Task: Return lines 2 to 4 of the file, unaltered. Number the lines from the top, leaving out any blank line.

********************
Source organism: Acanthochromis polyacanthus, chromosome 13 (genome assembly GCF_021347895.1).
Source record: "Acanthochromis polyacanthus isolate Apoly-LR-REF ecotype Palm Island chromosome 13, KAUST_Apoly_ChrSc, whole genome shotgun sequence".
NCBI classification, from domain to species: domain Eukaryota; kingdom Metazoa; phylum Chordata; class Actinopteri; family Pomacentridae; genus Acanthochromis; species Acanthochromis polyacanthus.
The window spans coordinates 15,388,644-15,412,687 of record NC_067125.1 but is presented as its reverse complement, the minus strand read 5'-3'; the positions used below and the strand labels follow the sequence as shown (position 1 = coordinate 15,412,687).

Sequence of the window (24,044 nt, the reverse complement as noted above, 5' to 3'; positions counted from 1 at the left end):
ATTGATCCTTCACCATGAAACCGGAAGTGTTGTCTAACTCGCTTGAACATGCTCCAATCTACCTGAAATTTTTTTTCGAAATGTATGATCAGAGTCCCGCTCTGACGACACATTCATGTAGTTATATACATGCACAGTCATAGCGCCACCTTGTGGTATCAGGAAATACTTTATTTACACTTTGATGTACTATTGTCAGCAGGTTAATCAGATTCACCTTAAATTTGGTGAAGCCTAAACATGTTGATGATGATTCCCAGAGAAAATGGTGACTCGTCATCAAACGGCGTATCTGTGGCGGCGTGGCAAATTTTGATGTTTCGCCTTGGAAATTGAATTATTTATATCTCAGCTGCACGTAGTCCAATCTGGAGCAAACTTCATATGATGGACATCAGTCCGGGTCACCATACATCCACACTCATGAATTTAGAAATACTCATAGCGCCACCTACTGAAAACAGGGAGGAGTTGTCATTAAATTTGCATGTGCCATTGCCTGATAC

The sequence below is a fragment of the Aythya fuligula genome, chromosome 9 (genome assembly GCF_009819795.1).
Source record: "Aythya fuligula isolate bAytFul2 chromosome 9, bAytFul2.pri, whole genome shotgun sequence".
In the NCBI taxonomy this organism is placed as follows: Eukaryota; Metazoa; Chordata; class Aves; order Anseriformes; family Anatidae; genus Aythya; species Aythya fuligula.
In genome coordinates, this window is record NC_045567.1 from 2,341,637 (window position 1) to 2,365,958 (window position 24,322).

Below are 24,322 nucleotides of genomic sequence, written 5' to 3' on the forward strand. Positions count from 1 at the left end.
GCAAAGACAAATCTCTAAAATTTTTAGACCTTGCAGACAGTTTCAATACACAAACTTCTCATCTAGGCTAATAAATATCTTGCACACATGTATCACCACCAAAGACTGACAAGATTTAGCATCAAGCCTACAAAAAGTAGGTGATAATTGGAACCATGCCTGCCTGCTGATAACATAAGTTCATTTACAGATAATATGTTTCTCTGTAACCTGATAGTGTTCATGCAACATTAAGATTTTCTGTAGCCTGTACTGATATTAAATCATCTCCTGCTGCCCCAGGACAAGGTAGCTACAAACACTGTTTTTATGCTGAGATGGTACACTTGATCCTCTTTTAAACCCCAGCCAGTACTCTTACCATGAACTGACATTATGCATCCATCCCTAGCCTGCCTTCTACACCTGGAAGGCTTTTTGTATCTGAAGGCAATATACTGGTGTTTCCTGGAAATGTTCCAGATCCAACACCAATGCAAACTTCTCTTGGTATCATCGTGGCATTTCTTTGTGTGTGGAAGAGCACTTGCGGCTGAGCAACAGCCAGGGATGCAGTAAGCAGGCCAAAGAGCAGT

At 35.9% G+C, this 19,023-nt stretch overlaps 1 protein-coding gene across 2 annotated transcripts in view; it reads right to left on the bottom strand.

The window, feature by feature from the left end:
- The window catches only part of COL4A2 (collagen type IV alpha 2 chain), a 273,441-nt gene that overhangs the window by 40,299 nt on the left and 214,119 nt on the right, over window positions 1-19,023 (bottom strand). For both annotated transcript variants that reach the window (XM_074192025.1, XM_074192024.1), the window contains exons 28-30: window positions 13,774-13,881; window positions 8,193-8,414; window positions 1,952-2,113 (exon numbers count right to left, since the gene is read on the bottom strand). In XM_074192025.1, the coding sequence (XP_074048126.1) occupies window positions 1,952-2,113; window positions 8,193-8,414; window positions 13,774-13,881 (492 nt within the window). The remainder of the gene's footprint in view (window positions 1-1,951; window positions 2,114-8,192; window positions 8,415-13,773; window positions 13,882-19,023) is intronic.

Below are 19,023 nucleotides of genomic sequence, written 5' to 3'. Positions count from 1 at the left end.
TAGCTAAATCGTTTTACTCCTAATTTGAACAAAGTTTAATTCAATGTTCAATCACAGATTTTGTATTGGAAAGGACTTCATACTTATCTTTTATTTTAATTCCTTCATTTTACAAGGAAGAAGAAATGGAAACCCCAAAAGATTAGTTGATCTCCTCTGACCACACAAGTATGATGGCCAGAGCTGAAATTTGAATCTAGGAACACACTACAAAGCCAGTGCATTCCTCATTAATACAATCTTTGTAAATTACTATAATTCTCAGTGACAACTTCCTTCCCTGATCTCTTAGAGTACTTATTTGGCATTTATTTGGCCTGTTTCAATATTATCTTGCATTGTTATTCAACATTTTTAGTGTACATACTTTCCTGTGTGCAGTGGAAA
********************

Source record: "Acanthochromis polyacanthus isolate Apoly-LR-REF ecotype Palm Island chromosome 13, KAUST_Apoly_ChrSc, whole genome shotgun sequence".
NCBI classification, from domain to species: domain Eukaryota; kingdom Metazoa; phylum Chordata; class Actinopteri; family Pomacentridae; genus Acanthochromis; species Acanthochromis polyacanthus.
The window spans coordinates 15,388,644-15,412,687 of record NC_067125.1 but is presented as its reverse complement, the minus strand read 5'-3'; the positions used below and the strand labels follow the sequence as shown (position 1 = coordinate 15,412,687).